Monday, November 21, 2005

L.A. Times Has Only 12 Pages in Section I This Morning

Determined to show how it is sinking under Tribune ownership, the Los Angeles Times has only 12 pages in its first section this morning.

And here we are in Thanksgiving week, the beginning of the Christmas shopping season, when it used to be under the Chandler family that the Times had several extra sections, known as goony bird sections, at this time of the year.

The New York Times Section I this morning is 26 pages.

I can just see the messages flowing from Dennis FitzSimmons' office in Chicago to Dean Baquet, editor of the Times: Prove to me again what a tiny paper you can put out. Here in Chicago, we like daily evidence of Los Angeles inferiority.

Some publications I read have their biggest issues of the year at this time. For instance, Time magazine runs 162 pages this week.

I was hoping, with the departure of Bob Sipchen from the Current section, the second (after Outdoors) he has mis-designed, to see immediate improvements in Current, which ought not to be difficult.

But Current this Sunday still had comics on Page 1, and little of interest. The Op-Ed Page too, under the new lineup of writers, has been very dull. Somehow, there has to be an infusion of some talent in the editorial pages, but so far we don't see it.

The New York Times' Week In Review section, distinguishes itself every Sunday. A highlight this week was Frank Rich's column, "One War Lost, Another to Go," in which he did have the good judgment to point out that if the U.S. bugs out of Iraq, as some Democrats want, it will still be at war in Afghanistan and with Osama bin Laden, who won't let us go that easily. Rich, though liberal, knows this is not parallel to Vietnam.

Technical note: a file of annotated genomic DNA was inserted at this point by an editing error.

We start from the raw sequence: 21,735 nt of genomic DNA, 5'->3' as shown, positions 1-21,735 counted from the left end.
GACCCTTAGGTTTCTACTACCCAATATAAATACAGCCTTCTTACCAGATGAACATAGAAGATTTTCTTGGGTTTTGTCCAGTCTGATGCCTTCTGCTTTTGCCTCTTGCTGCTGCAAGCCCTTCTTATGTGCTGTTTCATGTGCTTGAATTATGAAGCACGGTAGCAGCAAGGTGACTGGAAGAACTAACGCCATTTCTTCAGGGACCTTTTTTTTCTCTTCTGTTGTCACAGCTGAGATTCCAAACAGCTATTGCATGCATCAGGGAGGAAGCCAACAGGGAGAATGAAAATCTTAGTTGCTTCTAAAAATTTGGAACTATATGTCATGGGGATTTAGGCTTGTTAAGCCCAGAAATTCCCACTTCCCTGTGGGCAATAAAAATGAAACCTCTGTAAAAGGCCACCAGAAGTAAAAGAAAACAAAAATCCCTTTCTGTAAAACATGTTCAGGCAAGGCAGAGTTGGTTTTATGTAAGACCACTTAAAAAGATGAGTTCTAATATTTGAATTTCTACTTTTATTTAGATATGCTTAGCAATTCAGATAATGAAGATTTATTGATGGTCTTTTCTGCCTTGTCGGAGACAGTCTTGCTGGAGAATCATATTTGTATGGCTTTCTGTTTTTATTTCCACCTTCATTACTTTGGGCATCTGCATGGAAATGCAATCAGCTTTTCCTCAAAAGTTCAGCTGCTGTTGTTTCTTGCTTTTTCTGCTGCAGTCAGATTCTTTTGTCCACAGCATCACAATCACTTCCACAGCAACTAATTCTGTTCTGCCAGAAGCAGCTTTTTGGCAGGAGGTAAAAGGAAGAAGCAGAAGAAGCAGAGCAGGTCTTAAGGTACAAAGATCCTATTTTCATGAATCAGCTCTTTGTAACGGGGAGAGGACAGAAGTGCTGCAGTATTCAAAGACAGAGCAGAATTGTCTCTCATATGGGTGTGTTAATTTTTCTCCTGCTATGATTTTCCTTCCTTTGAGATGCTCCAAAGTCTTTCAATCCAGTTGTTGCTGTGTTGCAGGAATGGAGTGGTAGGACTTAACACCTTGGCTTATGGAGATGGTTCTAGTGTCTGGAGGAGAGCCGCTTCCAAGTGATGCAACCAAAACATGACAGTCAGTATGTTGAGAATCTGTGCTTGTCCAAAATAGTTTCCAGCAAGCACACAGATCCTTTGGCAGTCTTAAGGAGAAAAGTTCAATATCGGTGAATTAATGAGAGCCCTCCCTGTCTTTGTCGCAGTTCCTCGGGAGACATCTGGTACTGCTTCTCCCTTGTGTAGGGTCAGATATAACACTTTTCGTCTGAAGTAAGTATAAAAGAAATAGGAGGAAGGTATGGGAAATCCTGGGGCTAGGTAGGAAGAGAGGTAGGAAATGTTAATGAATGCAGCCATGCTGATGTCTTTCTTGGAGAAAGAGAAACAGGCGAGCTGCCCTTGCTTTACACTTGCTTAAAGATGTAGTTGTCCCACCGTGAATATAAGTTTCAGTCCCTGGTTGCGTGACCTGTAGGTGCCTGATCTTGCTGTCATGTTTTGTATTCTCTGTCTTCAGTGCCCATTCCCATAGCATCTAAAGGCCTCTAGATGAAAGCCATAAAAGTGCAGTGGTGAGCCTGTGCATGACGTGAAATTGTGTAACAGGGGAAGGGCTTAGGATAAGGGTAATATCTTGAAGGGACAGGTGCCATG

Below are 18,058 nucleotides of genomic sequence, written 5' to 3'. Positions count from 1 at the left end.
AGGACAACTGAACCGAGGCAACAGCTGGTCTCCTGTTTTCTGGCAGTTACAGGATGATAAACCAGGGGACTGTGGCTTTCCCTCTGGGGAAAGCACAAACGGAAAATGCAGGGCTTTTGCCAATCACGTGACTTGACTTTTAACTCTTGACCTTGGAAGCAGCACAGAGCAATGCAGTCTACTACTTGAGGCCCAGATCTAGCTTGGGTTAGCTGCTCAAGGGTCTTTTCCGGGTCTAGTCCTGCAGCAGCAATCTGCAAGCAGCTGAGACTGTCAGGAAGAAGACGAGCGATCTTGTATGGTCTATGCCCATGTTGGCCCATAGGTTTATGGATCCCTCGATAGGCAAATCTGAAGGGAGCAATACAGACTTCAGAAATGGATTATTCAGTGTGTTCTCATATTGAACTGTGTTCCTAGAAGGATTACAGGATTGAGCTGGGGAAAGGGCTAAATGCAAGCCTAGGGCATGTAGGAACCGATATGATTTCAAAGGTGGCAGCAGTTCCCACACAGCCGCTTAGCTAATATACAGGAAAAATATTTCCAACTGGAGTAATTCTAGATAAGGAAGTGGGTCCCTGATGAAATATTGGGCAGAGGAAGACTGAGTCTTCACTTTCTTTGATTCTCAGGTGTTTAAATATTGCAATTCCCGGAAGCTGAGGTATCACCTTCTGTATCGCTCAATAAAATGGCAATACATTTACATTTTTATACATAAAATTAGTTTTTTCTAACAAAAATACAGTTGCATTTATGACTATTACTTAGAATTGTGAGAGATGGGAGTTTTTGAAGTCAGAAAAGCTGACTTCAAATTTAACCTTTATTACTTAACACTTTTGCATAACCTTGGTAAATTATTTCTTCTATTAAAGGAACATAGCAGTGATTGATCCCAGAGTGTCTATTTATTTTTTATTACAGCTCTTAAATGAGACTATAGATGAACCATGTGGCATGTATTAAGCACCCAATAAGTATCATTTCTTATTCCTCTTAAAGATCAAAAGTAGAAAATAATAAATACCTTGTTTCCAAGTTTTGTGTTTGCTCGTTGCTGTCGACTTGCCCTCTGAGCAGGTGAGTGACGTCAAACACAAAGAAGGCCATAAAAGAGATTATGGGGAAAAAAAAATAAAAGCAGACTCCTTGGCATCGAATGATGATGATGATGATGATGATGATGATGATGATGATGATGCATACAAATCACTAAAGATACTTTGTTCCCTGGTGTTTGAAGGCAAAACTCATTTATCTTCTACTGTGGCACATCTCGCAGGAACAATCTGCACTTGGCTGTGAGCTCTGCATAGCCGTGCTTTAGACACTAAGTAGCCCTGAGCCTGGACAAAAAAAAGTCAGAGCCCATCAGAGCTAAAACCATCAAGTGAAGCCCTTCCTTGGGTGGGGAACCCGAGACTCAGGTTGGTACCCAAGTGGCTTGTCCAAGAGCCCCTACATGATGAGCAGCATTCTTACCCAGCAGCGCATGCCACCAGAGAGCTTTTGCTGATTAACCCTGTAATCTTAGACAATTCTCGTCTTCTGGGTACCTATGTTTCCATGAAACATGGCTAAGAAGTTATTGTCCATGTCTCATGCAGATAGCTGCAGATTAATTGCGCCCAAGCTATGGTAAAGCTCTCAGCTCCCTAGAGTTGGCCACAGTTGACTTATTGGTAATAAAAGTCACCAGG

This is something the L.A. Times might search for -- a columnist who can see both sides of an issue and render things in suitable complexity.

The New York Times, however, does have its own one-dimensional Bob Scheer. He is columnist Paul Krugman.


Anonymous Anonymous said...

It's really such a shame what has happened to the LA Times.

Accuracy/bias really don't concern me as I feel it balances out over the long term. I think most reporters are dedicated to the story then to a ideological position.

But the gutting of the paper, and the lack of ingenuity behind the leadership makes me sick.

It's a real shame.

11/21/2005 1:52 PM  
Anonymous Anonymous said...

What's with the graphic overhaul of the Currents section and daily op-ed page? The paper's editors don't even find those big fat black horizontal lines inserted by the designer to be overdone?

If they can't deal with something as simple as that, then there's not much hope they'll deal with far more complex problems or miscues in the future.

11/21/2005 1:59 PM  
Anonymous Anonymous said...

Wouldn't a New York Times/LA Times make a nice coast to coast alliance....

Say a prayer for the LA Times

11/21/2005 8:14 PM  
Anonymous Anonymous said...

It is sad what is happening to the LA Times. It's even worse that such an important city as Los Angeles has two poor newspapers (Times/Daily News). Only 12 pages today, is why I've decided to cancel my subscript to the newspaper, and go with the NY Times.
To use the Chicago Tribune as a standard for what to acheive is also sad. Who will step up and buy the LA Times and save us from the Tribune Co.
(by former UPI Reporter/Editor)

11/22/2005 9:41 AM  
Anonymous Anonymous said...


While I don't agree with about parallels to Vietnam, there are many, withdrawing from Iraq now would be a terrible mistake. And I oppossed the war from the start as a distraction from capturing bin Laden that was based on thin evidence. Horriffic as Hussein's regime was, it was not allied with al Queda.

11/22/2005 10:37 AM  

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